Max snorted. “When the MacTíres fuck things up by getting hexed, you sure know how to do it.”
“No shit.” Paranoia eased by the lack of activity behind him, Liam felt some of the tension ebb from his shoulders and he made his way to the pub’s door. “I’m going in the front, case the joint out. Maybe Red will be at the bar during a slow day shift.”
“Good luck with that.”
Luck was for suckers, no one knew that better than Liam, which was why he’d done all of his research and double-checked every source. He knew everything there was to know about the sword, Red’s fencing operation and the woman herself—except for what she looked like. Some things even money couldn’t buy. “If you don’t hear from me in a few days, send a team down here to sniff out the body.”
“What are best friends for if not to pick up your mangled remains?” Max asked.
“Exactly.” Liam hung up and walked into Granny’s Pub.
The patrons’ hushed conversations wrapped around him as soon as he crossed the threshold into the malt-and-barley-scented air. Rich, dark wood shelves filled with William Butler Yeats and James Joyce, Tana French and other Irish authors’ books lined the walls. Sepia-toned photos of famous Irish actors, from Maureen O’Hara to Chris O’Dowd and generations in between, hung above the gold-flecked mirror behind the oak bar. The taps at the bar read Guinness, Harp, Kilkenny and Murphy’s.
All in all, it looked like any other pretend-to-be-authentic Irish pub outside of the Emerald Isle, except for two things. One: The fifteen wolf heads mounted to the walls. Two: The red cloaks fastened to hooks at the end of each booth.
Liam pulled out a heavy barstool in front of the taps and sat down.
A woman stood behind the bar doling out drinks with a bored look on her face. Hot enough to make his formerly focused thought veer in a totally different direction, she was either a cruel joke or just what he needed to see right now. Maybe a little mix of business and pleasure was just what he needed—especially with someone who looked like she was really good at being bad.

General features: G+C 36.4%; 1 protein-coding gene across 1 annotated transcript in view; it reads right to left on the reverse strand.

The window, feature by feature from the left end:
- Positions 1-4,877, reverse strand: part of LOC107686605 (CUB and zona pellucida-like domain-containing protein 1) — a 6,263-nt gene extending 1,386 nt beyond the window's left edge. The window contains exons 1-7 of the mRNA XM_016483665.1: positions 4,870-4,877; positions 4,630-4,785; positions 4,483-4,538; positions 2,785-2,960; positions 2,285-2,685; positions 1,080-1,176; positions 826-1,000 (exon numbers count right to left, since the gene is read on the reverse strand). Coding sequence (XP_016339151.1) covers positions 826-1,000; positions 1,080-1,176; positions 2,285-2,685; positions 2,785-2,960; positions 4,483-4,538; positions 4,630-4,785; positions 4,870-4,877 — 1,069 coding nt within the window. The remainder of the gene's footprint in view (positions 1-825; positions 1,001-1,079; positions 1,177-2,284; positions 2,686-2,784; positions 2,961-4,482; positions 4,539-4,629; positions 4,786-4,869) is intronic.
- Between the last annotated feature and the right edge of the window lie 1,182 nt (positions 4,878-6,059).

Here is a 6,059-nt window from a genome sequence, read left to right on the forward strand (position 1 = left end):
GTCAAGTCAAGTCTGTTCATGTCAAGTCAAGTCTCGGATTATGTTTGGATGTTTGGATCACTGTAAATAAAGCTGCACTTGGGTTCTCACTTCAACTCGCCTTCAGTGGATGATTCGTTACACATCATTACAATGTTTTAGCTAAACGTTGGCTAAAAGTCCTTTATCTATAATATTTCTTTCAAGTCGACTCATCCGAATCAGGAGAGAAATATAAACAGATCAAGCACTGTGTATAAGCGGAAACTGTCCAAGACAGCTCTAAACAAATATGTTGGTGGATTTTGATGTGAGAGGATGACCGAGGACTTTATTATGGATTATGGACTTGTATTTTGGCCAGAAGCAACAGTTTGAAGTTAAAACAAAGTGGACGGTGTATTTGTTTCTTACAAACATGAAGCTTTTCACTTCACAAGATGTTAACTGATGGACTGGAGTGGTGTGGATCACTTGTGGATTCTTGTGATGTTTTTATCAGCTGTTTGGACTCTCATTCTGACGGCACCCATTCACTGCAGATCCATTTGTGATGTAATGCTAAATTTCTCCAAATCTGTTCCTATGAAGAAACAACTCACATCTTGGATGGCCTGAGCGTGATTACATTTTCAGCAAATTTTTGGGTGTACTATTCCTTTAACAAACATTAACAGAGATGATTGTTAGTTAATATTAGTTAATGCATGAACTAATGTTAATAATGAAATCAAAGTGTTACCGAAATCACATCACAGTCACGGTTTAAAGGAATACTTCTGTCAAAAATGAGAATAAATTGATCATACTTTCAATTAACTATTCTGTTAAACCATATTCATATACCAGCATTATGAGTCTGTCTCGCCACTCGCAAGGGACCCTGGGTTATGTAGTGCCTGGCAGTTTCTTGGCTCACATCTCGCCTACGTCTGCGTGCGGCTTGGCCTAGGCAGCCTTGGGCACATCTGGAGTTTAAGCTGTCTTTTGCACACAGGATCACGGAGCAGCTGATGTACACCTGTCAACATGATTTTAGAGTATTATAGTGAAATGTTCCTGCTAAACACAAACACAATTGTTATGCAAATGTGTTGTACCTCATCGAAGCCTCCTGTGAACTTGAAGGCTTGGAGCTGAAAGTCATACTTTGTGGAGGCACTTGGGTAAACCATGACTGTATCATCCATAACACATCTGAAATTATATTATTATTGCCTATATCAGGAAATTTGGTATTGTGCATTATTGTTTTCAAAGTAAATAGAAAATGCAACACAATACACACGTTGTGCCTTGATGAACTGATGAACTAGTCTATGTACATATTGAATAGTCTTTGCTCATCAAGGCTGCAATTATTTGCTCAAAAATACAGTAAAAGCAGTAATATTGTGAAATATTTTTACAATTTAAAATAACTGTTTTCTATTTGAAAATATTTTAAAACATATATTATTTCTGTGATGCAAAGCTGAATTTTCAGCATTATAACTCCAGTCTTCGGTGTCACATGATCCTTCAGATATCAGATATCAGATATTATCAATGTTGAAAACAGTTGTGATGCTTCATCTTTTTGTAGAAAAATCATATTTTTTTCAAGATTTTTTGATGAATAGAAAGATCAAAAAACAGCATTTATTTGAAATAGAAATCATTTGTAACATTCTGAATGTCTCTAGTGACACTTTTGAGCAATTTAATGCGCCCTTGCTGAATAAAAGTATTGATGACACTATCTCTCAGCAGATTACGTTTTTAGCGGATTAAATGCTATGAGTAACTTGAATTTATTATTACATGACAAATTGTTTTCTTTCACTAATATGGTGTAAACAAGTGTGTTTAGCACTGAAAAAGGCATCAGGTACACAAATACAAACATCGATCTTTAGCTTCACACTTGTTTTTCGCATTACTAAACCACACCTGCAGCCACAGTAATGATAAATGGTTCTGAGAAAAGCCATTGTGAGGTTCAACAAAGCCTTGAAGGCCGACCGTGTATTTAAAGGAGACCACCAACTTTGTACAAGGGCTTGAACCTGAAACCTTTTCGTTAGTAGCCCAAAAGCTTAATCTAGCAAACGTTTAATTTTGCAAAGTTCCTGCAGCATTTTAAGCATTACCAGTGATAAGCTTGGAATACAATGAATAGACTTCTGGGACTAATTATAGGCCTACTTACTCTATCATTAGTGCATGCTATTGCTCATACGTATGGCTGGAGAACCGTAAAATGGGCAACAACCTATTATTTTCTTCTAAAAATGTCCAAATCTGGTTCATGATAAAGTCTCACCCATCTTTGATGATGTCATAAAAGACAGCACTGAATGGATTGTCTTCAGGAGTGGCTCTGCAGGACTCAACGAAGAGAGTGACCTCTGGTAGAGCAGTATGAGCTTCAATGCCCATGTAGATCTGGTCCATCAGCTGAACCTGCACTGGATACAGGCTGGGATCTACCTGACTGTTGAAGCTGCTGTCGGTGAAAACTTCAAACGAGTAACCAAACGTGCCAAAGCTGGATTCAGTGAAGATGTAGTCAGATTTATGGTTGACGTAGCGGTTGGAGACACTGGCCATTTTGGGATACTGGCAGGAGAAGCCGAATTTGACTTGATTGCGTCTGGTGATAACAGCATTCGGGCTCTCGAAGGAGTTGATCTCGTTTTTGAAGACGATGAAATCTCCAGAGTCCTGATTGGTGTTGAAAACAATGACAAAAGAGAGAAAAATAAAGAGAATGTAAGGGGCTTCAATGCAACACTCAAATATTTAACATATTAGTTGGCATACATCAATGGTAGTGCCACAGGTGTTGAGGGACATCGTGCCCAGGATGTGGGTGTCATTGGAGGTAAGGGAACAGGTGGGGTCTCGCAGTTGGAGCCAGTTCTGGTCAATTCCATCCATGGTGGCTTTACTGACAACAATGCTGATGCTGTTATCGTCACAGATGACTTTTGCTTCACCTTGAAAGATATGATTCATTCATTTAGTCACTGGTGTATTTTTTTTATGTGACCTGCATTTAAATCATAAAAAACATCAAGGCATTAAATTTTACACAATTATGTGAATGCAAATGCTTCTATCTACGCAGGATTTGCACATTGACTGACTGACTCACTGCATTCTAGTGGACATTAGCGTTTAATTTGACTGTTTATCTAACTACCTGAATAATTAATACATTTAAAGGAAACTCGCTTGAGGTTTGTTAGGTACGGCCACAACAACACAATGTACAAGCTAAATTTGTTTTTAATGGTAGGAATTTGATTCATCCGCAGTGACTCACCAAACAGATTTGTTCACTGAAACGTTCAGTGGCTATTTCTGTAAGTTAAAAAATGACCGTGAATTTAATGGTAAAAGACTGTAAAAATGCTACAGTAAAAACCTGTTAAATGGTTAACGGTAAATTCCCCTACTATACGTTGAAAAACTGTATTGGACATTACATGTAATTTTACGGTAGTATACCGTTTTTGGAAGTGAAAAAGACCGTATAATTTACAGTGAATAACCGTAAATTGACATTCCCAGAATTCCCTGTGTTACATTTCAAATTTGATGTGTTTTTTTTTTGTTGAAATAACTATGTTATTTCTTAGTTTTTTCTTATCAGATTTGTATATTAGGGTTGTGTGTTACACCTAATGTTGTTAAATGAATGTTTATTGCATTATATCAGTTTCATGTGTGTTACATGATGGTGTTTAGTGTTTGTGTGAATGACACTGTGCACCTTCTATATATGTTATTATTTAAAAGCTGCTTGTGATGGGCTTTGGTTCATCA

Valkyrie-tall with brown skin and a smattering of dark freckles across her high cheekbones and nose, she wore a tight red T-shirt over her generous curves and a short gingham skirt revealing plenty of leg. Her shoulder-length hair’s tight curls ended in red tips. The uniform looked good on her, but he couldn’t shake the feeling that it didn’t quite fit her personality. Not that any of the customers were complaining—including him. Watching her move was more than enough entertainment while he waited for his turn.
She dropped off a pair of pints to the granola nerds at the other end of the bar and made her way over.
“Going for a theme, eh?” Liam jerked his chin toward the stuffed wolf frozen forever in mid-snarl to the left of the bar.
“It is called Granny’s Pub. It’s expected.” She flipped a bar towel over one shoulder with a soft thwap. “What can I get you?”
“A black and tan. I’m looking for someone who works here.”
The bartender didn’t bother to look up as she filled a pint glass half full of golden Bass Ale. “Goldie doesn’t work day shift and I already told her twice this week no more boyfriends at the bar. The last time that happened it took ten cops to break up the brawl. I’m not going through that again.”
Goldie sounded like a good time, but that wasn’t what he was after today. “I’m looking for Red.”
She tilted her face toward him, her gray eyes assessing. “It doesn’t work that way. Red looks for you.” Verdict delivered, the bartender turned her attention back to his drink, this time moving the pint glass under the Guinness tap.
“She’ll want to see me.” He let just the right amount of cocky confidence slip through in his tone to let the bartender know she needed to skedaddle off and get her boss as soon as she delivered his drink.
“Why’s that?” She kept her attention on the dark stout coming out of the tap, making sure the stream traveled down the spoon and into the pint glass so the black liquid came to rest on top of the golden ale.